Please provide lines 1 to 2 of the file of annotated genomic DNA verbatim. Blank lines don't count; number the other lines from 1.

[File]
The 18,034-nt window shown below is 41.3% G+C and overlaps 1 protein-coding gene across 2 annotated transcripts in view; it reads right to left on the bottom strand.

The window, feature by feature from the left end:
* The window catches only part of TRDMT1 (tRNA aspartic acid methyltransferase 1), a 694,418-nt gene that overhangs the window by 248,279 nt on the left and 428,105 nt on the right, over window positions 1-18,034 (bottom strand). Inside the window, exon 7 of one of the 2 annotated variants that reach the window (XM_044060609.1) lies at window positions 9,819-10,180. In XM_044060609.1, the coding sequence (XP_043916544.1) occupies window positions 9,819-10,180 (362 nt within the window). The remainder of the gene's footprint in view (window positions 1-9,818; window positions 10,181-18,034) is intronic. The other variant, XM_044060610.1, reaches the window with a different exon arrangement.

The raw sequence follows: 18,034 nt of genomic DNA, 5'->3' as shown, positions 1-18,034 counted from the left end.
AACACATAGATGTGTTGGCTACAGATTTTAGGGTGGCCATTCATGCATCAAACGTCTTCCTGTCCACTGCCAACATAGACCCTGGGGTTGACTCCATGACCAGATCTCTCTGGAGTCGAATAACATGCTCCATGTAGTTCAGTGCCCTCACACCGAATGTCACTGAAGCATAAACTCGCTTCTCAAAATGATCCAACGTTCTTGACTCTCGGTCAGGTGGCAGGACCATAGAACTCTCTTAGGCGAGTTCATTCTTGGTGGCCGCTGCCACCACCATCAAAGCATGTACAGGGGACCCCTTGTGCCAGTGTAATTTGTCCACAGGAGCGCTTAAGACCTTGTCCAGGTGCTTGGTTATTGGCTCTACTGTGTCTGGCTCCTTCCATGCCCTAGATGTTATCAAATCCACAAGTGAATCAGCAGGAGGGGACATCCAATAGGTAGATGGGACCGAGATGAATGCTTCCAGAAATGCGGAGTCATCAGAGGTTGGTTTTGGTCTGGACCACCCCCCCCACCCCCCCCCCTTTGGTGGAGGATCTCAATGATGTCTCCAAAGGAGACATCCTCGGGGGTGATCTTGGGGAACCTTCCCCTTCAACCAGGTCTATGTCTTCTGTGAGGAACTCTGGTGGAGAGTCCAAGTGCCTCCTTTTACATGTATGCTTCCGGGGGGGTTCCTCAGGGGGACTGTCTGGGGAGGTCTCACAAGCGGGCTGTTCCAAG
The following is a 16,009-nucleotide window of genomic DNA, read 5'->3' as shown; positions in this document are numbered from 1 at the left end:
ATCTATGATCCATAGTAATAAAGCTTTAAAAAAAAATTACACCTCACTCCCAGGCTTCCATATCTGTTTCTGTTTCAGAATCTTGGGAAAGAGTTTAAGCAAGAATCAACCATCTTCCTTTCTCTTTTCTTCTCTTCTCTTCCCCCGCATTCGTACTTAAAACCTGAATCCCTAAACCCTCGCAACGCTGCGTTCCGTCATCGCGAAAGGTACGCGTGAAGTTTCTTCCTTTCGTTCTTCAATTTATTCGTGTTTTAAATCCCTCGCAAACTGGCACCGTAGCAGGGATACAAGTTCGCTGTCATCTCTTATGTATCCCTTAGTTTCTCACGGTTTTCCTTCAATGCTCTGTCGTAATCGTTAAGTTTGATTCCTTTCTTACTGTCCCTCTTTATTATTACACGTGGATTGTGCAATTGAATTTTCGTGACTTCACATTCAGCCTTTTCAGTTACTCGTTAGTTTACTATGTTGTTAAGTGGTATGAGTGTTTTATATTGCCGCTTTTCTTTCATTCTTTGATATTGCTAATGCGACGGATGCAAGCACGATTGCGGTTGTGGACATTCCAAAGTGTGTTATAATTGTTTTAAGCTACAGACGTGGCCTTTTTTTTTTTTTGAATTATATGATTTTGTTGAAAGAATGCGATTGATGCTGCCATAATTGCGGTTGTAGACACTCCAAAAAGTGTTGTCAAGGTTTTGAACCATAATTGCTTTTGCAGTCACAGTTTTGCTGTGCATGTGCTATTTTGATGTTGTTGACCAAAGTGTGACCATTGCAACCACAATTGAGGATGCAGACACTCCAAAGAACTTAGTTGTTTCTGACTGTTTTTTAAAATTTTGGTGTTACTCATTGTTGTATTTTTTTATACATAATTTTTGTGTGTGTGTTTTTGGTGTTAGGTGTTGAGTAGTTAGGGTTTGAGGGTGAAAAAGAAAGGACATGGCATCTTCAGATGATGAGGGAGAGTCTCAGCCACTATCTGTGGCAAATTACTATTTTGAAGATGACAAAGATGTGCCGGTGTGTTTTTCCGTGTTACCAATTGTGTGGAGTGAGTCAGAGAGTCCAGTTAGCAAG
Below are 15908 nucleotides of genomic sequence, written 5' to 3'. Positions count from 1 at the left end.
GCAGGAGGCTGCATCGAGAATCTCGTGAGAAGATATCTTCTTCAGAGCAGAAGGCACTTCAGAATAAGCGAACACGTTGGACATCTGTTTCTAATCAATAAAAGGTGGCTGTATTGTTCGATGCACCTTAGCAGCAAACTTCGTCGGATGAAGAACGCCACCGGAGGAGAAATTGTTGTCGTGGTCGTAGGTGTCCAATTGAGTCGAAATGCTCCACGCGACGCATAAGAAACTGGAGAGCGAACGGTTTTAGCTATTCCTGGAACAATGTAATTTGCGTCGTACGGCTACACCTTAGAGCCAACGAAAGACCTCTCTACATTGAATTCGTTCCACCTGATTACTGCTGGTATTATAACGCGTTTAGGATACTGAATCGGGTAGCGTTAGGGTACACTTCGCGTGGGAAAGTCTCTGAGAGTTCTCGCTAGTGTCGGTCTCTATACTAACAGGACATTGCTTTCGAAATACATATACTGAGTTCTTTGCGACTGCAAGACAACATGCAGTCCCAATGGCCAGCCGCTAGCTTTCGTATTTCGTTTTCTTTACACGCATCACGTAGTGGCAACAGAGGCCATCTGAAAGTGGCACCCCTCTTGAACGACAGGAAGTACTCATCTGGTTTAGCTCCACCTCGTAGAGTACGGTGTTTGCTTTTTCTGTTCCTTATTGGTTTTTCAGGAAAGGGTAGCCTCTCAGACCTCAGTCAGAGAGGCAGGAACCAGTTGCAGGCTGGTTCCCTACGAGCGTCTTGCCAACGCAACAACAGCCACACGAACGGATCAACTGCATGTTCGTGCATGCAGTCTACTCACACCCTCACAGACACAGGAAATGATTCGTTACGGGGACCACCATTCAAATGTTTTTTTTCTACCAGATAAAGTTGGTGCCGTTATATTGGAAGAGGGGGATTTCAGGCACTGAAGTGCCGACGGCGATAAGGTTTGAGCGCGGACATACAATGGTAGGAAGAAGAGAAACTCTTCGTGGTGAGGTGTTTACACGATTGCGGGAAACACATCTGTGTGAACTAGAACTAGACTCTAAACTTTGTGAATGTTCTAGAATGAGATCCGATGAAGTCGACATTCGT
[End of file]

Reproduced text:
The 18,034-nt window shown below is 41.3% G+C and overlaps 1 protein-coding gene across 2 annotated transcripts in view; it reads right to left on the bottom strand.

The window, feature by feature from the left end: